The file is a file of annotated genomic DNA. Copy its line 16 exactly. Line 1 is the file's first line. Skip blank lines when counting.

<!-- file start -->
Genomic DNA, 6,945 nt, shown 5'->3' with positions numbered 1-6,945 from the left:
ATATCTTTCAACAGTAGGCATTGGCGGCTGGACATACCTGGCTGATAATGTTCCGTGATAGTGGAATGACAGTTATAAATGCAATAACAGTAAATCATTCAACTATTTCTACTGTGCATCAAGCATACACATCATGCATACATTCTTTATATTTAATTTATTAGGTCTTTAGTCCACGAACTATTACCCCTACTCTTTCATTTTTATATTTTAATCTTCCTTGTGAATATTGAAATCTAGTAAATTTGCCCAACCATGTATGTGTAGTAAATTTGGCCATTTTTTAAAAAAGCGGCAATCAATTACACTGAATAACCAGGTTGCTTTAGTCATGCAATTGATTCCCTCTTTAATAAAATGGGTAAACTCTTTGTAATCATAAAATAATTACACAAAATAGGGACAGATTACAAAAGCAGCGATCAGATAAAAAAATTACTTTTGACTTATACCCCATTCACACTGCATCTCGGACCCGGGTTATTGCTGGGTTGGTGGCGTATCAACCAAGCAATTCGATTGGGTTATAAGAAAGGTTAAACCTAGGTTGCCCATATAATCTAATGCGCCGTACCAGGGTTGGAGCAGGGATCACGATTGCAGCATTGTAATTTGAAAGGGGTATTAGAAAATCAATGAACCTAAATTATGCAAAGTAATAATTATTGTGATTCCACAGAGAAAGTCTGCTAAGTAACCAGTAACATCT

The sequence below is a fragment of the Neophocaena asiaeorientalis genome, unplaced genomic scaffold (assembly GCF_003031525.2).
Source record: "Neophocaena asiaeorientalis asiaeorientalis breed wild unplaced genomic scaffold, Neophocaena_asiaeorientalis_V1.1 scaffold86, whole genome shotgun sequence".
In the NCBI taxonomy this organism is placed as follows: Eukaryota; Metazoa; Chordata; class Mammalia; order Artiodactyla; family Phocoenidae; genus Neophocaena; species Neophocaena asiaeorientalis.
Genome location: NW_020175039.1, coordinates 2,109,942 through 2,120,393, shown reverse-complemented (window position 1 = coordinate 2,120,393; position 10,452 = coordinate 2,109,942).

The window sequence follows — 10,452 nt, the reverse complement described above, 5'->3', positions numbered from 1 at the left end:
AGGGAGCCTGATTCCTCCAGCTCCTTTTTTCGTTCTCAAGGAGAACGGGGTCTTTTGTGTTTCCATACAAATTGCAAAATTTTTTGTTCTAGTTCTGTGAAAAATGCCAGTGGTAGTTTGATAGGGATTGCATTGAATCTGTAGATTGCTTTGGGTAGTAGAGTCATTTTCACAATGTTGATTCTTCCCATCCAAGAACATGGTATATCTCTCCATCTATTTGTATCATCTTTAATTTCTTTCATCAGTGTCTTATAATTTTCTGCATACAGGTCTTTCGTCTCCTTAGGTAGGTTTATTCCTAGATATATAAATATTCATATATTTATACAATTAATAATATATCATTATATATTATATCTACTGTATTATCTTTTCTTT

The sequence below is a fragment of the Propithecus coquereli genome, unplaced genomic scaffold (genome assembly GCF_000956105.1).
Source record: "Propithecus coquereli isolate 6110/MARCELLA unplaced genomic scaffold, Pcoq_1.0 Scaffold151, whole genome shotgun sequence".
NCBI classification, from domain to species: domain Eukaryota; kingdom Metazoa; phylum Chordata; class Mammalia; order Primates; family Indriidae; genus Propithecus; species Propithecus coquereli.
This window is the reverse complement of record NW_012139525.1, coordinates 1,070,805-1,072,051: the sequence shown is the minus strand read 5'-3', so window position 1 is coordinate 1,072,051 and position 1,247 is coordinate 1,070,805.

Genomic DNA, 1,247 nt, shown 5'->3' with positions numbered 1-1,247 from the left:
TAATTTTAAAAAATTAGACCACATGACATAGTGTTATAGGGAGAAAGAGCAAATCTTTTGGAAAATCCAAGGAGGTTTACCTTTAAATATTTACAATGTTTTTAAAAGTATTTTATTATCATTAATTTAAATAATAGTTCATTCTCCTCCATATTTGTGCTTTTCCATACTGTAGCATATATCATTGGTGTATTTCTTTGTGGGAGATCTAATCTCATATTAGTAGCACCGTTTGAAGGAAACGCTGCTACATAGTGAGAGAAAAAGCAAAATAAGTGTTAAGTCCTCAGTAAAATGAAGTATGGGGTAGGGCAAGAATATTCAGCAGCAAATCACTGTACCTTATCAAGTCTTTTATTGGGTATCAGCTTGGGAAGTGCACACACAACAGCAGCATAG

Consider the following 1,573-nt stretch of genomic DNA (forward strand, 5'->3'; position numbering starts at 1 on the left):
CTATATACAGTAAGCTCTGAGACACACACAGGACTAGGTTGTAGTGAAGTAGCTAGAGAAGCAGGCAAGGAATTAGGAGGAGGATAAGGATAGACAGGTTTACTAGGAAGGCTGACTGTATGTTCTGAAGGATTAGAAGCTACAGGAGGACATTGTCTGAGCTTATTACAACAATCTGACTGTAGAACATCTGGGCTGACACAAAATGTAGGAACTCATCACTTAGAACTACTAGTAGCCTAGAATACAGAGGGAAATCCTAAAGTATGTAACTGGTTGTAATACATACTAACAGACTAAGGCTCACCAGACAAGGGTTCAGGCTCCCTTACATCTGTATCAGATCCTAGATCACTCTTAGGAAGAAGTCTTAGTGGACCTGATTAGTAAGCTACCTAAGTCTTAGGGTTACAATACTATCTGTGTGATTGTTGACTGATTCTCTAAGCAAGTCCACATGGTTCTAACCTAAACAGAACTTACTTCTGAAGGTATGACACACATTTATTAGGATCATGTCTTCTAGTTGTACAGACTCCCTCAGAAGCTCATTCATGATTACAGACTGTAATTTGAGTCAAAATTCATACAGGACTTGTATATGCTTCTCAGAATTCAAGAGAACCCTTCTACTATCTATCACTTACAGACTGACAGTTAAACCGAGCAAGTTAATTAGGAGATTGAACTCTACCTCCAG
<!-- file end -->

CTATATACAGTAAGCTCTGAGACACACACAGGACTAGGTTGTAGTGAAGTAGCTAGAGAAGCAGGCAAGGAATTAGGAGGAGGATAAGGATAGACAGGTTTACTAGGAAGGCTGACTGTATGTTCTGAAGGATTAGAAGCTACAGGAGGACATTGTCTGAGCTTATTACAACAATCTGACTGTAGAACATCTGGGCTGACACAAAATGTAGGAACTCATCACTTAGAACTACTAGTAGCCTAGAATACAGAGGGAAATCCTAAAGTATGTAACTGGTTGTAATACATACTAACAGACTAAGGCTCACCAGACAAGGGTTCAGGCTCCCTTACATCTGTATCAGATCCTAGATCACTCTTAGGAAGAAGTCTTAGTGGACCTGATTAGTAAGCTACCTAAGTCTTAGGGTTACAATACTATCTGTGTGATTGTTGACTGATTCTCTAAGCAAGTCCACATGGTTCTAACCTAAACAGAACTTACTTCTGAAGGTATGACACACATTTATTAGGATCATGTCTTCTAGTTGTACAGACTCCCTCAGAAGCTCATTCATGATTACAGACTGTAATTTGAGTCAAAATTCATACAGGACTTGTATATGCTTCTCAGAATTCAAGAGAACCCTTCTACTATCTATCACTTACAGACTGACAGTTAAACCGAGCAAGTTAATTAGGAGATTGAACTCTACCTCCAG